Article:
Venezuela’s hitherto steely defence was rattled by moments such as this and their Asian opponents were to continue to look the likelier to score for at least the first quarter-hour of the second half. However, as the game wore on, despite the South Americans making no changes in regulation time – by contrast, Japan had made all three of theirs by the 76th minute – they appeared more intent on winning the game without resorting to penalties. Yeferson Soteldo and, in particular, Adalberto Peñaranda, began to cause more problems with their jinking runs yet when the 90 minutes were over, the game was still deadlocked at 0-0.

The first half of extra-time was a little cagey with Venezuela nevertheless maintaining the the upper hand, though when Peñaranda was withdrawn after 97 minutes one could be forgiven for thinking that spot-kicks were inevitable. However, from a Ronaldo Lucena corner in the 108th minute, captain Yangel Herrera was the man to strike a blow against fatalistic thoughts as he powerfully headed home to send his compatriots into raptures. Subsequently, Venezuela were able to see out this euphoric, record-breaking win and thus take another almighty leap in their increasingly plausible quest to transform from dark horses into genuine contenders for the tournament outright.

Talent Tracking

venezuelaflag Venezuela

Owing to Japan’s neat, quick-paced, passing moves, goalkeeper Wuilker Fariñez (No. 1, Caracas FC) had to be on much higher alert than he was in any of his previous outings. Admittedly, he was somewhat fortunate not to lose his 100 per cent clean sheet record from Ritsu Doan’s 29th-minute free-kick against the crossbar which had him beat. However, just before this he had done well to anticipate a through-ball and clear before the opponent reached it and, later on in the 57th minute, he pulled off his best save of the tournament when, following a lovely Doan pass to Akito Takagi, he solidly blocked the latter’s low effort. When a penalty shootout appeared to be looming, it looked as if there was a chance that Fariñez would grab the headlines as both converter and stopper. Instead, however, the highly-rated youngster will just have to settle for the recognition that this was undoubtedly the most impressive of his four World Cup performances so far.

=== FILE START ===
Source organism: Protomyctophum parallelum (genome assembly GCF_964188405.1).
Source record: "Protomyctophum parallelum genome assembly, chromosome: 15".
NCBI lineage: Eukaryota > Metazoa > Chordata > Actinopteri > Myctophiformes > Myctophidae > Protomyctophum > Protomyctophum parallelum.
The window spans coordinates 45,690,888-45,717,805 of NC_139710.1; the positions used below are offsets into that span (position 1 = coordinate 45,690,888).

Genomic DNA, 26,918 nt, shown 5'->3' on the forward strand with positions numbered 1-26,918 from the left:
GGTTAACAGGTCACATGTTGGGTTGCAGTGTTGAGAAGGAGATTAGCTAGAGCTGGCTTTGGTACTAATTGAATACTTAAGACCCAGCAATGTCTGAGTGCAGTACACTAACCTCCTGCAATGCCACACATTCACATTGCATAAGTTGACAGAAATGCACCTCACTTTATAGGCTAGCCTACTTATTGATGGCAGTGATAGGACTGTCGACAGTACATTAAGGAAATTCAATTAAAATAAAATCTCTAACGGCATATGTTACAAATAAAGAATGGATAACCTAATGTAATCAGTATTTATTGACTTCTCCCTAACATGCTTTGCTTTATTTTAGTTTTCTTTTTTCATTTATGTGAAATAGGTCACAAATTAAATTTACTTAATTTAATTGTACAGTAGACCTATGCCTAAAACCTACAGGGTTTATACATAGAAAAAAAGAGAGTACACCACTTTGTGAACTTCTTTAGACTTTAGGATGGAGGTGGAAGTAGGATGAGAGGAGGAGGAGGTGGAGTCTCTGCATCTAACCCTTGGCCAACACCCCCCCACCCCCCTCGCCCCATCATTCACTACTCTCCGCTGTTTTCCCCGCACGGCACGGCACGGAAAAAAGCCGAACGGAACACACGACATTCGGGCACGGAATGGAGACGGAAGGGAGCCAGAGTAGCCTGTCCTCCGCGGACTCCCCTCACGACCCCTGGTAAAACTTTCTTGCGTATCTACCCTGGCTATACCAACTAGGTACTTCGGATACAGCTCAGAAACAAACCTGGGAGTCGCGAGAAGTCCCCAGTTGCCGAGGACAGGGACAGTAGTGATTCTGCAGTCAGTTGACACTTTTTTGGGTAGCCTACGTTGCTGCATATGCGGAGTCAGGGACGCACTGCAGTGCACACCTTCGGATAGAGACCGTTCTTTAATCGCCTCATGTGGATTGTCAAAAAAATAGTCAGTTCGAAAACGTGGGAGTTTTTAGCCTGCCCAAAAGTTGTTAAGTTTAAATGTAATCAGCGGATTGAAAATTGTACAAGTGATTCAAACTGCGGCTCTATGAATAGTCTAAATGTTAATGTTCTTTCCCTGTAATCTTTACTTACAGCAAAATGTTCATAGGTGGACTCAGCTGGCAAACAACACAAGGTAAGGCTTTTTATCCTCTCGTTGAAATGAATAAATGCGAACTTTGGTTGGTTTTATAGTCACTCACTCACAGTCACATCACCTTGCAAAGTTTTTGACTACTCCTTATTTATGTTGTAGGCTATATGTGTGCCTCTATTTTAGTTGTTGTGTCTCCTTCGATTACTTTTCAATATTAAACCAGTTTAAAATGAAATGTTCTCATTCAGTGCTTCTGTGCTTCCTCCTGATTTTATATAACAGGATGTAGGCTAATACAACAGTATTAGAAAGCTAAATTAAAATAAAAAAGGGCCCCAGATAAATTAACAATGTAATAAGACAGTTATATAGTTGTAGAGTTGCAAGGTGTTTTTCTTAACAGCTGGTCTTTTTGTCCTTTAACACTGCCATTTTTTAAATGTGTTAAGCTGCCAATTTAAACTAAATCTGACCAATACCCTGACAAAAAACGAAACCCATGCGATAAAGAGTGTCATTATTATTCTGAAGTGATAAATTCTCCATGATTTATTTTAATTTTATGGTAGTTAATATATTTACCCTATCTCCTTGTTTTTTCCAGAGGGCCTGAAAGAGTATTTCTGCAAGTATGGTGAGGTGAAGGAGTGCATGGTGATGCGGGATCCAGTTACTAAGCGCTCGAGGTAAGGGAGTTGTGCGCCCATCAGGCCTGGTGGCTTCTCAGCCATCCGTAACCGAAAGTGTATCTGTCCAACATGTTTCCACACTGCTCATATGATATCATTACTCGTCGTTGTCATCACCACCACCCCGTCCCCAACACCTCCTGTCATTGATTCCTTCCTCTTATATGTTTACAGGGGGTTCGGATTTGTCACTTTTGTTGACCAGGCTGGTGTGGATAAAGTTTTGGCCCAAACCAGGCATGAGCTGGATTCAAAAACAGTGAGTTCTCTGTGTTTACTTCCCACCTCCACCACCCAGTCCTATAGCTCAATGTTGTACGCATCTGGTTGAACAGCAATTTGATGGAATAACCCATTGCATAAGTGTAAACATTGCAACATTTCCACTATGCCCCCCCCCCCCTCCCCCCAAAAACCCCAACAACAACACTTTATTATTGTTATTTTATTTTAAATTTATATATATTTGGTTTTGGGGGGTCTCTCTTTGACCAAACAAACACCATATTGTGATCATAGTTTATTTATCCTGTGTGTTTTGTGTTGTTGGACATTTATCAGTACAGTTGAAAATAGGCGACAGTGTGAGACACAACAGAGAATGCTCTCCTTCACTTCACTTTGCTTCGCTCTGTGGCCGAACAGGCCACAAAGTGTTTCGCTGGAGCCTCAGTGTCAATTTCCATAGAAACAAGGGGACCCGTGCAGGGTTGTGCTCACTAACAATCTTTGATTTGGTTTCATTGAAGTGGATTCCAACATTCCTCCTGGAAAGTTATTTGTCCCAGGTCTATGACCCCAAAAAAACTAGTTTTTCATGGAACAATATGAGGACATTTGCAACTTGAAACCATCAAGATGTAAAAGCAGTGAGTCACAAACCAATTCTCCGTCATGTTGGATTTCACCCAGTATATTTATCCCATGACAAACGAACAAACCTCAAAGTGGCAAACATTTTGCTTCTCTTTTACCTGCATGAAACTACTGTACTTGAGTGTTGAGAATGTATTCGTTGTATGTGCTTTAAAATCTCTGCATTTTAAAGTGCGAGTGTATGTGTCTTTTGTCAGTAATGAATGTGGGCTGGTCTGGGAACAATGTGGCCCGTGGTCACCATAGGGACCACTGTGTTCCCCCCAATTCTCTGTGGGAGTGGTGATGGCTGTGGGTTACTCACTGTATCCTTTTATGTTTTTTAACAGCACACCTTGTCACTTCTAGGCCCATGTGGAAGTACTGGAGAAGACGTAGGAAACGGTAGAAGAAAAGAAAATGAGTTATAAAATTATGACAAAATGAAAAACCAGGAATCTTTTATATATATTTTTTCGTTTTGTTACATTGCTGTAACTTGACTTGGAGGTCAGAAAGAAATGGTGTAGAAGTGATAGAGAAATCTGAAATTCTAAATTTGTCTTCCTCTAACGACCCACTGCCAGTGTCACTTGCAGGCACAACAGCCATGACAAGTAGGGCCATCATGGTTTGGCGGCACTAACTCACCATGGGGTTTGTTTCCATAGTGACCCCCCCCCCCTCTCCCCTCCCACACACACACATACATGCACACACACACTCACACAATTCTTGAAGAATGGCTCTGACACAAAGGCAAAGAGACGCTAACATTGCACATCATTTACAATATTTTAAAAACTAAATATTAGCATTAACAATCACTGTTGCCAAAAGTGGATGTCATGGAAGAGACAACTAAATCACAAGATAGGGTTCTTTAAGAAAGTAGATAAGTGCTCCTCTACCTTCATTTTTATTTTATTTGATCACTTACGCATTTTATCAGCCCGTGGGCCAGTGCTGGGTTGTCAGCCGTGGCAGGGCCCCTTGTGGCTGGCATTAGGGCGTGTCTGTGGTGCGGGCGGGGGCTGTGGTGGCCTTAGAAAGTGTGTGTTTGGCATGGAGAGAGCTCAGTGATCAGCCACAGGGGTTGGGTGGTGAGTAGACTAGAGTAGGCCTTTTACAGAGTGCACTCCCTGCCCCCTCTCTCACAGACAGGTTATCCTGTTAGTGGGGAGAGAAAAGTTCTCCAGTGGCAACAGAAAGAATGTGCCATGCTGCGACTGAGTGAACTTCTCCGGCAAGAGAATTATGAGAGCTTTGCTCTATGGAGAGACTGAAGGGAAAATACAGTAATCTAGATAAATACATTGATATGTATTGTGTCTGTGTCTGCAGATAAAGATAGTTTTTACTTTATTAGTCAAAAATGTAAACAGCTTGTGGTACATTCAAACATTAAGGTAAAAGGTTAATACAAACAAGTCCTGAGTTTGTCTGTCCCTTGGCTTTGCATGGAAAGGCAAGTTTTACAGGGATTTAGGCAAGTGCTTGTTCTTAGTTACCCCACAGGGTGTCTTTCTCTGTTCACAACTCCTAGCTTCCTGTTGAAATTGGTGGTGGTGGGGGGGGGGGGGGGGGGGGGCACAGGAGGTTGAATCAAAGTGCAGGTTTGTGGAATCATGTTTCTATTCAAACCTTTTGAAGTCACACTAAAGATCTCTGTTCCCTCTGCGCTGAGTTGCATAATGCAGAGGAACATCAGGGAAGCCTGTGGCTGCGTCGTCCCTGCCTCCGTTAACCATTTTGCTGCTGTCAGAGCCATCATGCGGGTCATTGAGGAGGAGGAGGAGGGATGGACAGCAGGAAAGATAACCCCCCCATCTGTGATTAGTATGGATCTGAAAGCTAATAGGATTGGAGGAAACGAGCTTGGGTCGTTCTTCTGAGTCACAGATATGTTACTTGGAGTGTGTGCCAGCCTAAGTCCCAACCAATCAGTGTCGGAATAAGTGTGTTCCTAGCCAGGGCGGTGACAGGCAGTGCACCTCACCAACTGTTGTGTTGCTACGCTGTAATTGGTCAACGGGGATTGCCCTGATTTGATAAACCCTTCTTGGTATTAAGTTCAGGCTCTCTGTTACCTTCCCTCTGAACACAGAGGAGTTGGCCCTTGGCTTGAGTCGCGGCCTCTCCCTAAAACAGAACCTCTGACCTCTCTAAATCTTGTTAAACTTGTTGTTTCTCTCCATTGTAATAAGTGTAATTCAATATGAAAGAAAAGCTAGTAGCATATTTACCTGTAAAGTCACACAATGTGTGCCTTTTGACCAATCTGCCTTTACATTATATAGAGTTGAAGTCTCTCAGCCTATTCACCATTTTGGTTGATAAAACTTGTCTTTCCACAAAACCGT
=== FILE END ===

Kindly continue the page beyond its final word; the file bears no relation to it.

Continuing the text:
Good as Fariñez was though, in both this competition as well as qualifying, he’s rarely, if ever, had his goal bombarded by opponents and for this, he owes a debt of gratitude to the outfield rearguard. Indeed, much credit for the incredible 390 minutes Venezuela have gone without conceding a goal should go to the most consistent members of the back four. Namely, these would be right-back Ronald Hernández (No. 20, Zamora FC), who cleared danger effectively, made a notable recovery challenge and also caused some discomfort going forward, as well as the centre-back pairing of Williams Velásquez (No. 2, Estudiantes de Caracas, soon-to-be Udinese, on loan from Watford) and Nahuel Ferraresi (No. 4, Deportivo Táchira). Whilst they faced their most difficult test yet in the form of the roaming playmaker Doan, these two men did well in largely repelling what was thrown at them. Furthermore, having replaced Eduin Quero (No. 3, Deportivo Táchira) at left-back for the second consecutive game, José Hernández (No. 5, Caracas FC) can also feel pleased with himself. So too can coach Dudamel, whose admirable system appears to maintain its organisation despite at least two notable changes in its personnel being made since the qualifying stage.